To mitigate financial losses amid the COVID-19 pandemic, more and more locations across the country have been reopening or returning to standard levels of service. In the process, a variety of questions have emerged, including whether an individual or organization can be held legally responsible for the transmission of the disease. House Bill 606 seeks to clarify just that.

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What Is Protected by House Bill 606?

The primary goal of the bill is to protect various parties against becoming inundated with lawsuits as the virus continues to spread, which could negatively impact their ability to serve the community.

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Multiple scenarios have occurred where, despite precautions taken and without malicious intent, the virus has been transmitted. Under House Bill 606, parties covered by the bill—including health care providers, businesses, schools, and individuals—are granted temporary legal immunity from civil lawsuits involving COVID-19 infection.

House Bill 606 provides protections, allowing parties to focus on providing the best level of care possible during a time when resources are already spread thin. At the same time, it shifts some of the responsibility to the customers and recipients of the services offered. Nursing home residents, school students, work employees, and others would be unable to take legal action against respective institutions for contracting COVID-19. These special protections are being enacted due to very specific, current circumstances and are due to expire at the end of the year.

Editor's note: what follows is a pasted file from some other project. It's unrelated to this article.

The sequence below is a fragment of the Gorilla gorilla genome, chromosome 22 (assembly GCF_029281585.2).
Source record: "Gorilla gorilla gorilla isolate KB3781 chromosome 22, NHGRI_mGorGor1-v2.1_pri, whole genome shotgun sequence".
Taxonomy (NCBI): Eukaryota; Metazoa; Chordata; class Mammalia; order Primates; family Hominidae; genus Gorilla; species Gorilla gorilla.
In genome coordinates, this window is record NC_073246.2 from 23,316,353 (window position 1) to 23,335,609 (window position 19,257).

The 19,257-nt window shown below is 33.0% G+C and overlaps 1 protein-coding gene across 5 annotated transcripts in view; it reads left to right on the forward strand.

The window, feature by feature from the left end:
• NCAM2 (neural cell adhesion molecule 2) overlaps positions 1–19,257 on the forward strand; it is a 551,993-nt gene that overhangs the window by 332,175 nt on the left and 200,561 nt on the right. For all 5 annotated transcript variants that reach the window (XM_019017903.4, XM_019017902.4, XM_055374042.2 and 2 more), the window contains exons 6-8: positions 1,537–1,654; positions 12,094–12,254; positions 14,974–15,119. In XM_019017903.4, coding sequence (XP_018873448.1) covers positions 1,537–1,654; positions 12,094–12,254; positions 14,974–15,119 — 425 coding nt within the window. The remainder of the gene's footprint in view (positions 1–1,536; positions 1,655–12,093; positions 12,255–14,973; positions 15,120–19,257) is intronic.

What Is Not Protected by House Bill 606?

If you are witness to gross negligence, you may be within your rights to file a lawsuit. House Bill 606 is not a carte blanche to act with dangerous impunity.

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The expectation is that with the bill in place, front line workers will be further empowered to continue to act in good faith and protect the health of the public. Organizations and individuals are still required to comply with government-issued orders. Failing to do so could result in legal action. Such government-issued orders include guidelines regarding quarantine and isolation measures, as determined by the state. Any violation of those guidelines is not protected.

Such violations can result in severe harm to individuals as well as the larger community. If you believe an organization or employee has defied a direct government order, contact our office now at 419-843-6663 or reach out to us online.

We can schedule a free consultation to discuss your situation with an experienced Michigan and Ohio personal injury attorney.